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Cosmetics - Your Online Guide

 

Cosmetics that are also therapeutic goods

 

Products that are cosmetics but are also intended to:

  • Treat, alleviate or prevent disease, defects or injuries, or otherwise; or

  • Affect the structure or functions of the human body; or
    contain ingredients which may have a therapeutic effect; or
    claim to have a therapeutic effect;

  • Are considered to be therapeutic goods. (A full definition appears in Part 1, Section 3, of the Therapeutic Goods Act 1989.)

The difference between a cosmetic and a therapeutic product is determined by two basic factors: (1) the composition of the product, and (2) the proposed use and claims of the product. The presence of certain ingredients, or the concentration of an ingredient, may make the product sufficiently hazardous to be unsuitable for classification as a cosmetic.

The proposed use of the product is often the main determining factor as to whether it is a cosmetic or a therapeutic product. Claims for use can be direct, or may be by implication. In all cases, claims made with regard to cosmetic products must not be misleading or deceptive. Misleading or deceptive claims may amount to a contravention of the Trade Practices Act 1974 and action by the Australian Competition and Consumer Commission (ACCC), including the possibility of fines.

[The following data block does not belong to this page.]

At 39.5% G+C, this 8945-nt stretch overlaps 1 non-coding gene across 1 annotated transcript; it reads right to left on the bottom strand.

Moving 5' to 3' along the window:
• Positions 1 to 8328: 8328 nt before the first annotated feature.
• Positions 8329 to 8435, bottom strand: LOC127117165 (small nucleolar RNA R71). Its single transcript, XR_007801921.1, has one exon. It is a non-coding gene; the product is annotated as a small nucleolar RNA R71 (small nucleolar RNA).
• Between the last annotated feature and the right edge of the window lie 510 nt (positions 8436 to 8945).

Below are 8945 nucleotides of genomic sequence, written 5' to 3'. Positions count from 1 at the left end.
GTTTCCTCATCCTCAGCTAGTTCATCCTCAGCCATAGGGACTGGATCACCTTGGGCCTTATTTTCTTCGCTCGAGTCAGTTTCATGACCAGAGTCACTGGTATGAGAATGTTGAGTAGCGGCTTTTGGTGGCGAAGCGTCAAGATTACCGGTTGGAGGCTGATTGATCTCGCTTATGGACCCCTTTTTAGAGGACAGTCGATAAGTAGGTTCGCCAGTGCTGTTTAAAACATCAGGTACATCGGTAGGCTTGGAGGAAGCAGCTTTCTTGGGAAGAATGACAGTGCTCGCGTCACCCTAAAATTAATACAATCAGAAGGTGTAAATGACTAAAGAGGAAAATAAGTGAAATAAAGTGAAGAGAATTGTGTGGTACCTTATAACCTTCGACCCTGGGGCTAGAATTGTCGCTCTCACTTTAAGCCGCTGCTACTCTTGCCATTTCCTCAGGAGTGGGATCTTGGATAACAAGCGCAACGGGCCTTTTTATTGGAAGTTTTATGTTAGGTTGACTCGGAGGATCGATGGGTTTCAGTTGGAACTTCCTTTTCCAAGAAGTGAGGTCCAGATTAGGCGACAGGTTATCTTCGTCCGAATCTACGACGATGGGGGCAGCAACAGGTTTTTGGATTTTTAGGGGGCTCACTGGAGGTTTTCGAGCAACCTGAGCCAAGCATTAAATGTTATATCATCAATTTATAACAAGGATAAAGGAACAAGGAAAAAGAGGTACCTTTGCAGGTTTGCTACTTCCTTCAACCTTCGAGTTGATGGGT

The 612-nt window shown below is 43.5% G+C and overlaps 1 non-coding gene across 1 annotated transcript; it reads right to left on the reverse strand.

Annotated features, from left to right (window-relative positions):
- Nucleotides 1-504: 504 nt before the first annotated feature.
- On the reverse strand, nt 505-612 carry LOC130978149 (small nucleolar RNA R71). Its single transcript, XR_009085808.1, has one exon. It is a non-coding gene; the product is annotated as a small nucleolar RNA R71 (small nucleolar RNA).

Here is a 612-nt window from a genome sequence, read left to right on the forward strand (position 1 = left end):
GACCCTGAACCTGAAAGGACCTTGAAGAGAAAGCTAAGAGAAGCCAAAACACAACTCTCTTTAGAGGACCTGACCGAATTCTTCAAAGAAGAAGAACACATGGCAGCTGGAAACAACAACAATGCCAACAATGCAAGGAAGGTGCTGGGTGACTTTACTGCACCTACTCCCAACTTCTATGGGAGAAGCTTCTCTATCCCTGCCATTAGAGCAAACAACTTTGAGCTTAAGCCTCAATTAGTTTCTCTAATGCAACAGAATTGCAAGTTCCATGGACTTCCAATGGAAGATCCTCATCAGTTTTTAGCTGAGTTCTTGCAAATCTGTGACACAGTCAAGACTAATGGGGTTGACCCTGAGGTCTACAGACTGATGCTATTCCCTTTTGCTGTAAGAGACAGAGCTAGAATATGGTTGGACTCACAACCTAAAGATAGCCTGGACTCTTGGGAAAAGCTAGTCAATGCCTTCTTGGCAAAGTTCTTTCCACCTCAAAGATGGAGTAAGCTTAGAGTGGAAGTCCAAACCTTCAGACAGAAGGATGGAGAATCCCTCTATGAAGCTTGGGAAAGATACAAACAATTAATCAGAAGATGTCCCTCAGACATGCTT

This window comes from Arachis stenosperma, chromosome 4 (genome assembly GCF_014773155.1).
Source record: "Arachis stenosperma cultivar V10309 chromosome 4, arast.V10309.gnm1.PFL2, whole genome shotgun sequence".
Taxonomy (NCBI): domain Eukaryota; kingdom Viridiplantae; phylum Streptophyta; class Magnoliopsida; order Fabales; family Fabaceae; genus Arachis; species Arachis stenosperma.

Further information (including the Cosmetics Claims Guidelines) is available on the TGA’s website at www.tga.gov.au Contact the TGA if you are not sure if your product is a cosmetic or a therapeutic good.
 

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